LGBT Catholic Church Shows The Beauty Of Loving Who You Are And Loving Your Faith

They feel accepted.

"Do I feel accepted by the Catholic faith? No. Not at all, " Michael Sawyer, a LGBT Catholic in Baltimore, said in a recent video.

Sawyer was not alone in his sentiment of feeling shunned away from his religion. The Catechism of the Catholic Church states "homosexual acts are intrinsically disordered" and "under no circumstances can they be approved."

For LGBT Catholics in Baltimore, there was hope when a church opened their doors to them.

They wanted LGBT Catholics to finally feel accepted and loved.

In 2011, Saint Matthew Catholic Church in Baltimore established the LEAD (LGBT Educating And Affirming Diversity) Ministry, which provides a spiritual home and community to LGBT individuals.

"I don't think the institutional church realizes how hurtful they are to homosexual people when they come across so harshly on that issue," Pastor Father Joseph Muth Jr., the progressive leader of the LEAD Ministry , said in this video.

Muth described the LEAD Ministry in the video as a place for LGBT individuals "where they can open their hearts to God."

At LEAD Ministry, members were not judged for who they are in the light of the official Catholic Church teachings.

LGBT individuals who left the Catholic Church returned because of this organization.

When Michael Sawyer and his husband John were going through the difficult adoption process to get their daughter last year, they turned to the LEAD Ministry and have been members ever since.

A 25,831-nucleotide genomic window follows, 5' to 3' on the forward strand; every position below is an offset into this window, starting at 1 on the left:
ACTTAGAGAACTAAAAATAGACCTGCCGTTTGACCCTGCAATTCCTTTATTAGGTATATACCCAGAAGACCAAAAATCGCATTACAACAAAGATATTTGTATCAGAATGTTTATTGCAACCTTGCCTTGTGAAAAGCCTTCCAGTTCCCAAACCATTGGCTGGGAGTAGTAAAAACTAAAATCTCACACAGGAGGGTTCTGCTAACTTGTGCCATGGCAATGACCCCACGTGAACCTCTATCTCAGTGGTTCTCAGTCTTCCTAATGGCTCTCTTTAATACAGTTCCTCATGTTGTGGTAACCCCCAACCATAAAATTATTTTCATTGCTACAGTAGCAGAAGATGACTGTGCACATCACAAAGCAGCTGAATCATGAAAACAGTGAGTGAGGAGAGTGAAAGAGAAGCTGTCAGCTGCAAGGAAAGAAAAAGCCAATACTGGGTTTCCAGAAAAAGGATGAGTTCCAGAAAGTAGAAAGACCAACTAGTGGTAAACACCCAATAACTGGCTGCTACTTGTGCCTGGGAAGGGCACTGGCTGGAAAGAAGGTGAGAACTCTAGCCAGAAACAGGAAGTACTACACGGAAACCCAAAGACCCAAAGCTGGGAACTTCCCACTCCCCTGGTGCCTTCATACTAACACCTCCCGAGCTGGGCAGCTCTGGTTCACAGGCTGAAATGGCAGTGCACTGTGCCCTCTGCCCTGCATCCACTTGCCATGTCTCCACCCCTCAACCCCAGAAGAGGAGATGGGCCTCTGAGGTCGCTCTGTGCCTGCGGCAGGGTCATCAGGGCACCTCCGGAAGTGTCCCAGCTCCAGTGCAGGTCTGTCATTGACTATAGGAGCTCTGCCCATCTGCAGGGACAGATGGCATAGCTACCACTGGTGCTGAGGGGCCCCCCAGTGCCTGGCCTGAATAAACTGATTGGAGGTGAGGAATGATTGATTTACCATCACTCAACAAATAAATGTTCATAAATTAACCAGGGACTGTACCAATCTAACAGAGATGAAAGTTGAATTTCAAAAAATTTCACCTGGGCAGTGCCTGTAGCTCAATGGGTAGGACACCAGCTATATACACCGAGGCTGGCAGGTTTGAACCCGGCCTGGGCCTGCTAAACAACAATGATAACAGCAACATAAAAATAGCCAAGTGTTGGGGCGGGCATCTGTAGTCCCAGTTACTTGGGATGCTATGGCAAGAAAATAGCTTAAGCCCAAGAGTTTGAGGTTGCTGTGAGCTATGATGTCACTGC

"The kind of support St. Mathews has givens us has been tremendous," John Sawyer said in this video. "What LEAD does that is it also provides a space for gay people to come back."

After forming their group in 2011, LEAD grew their presence in the Baltimore community by hosting coming-out discussions. They were also the largest faith community that participated in the 2013 Gay Pride Parade in Baltimore.

Gigi Biabo came out at age 21 and revealed her sexual orientation to her adoptive parents. Although her parents disowned her, Biabo says that LEAD made her feel loved and welcomed for the first time.

"They accepted me for who I am," Biabo said in this video.  "Being accepted into LEAD is like being adopted into a new family."

LGBT individuals and their loved ones are welcomed by LEAD.

Carolyn Scheide was invited to join LEAD because she has a gay daughter and a gay son.

"LEAD is an organization that is welcoming to people of faith who are looking for a place to worship where they are not discriminated against," Scheide said in this video. "I have been enlightened in many ways. Many of my past prejudices have been dissolved."

Watch the full video:

(H/T: Newsweek)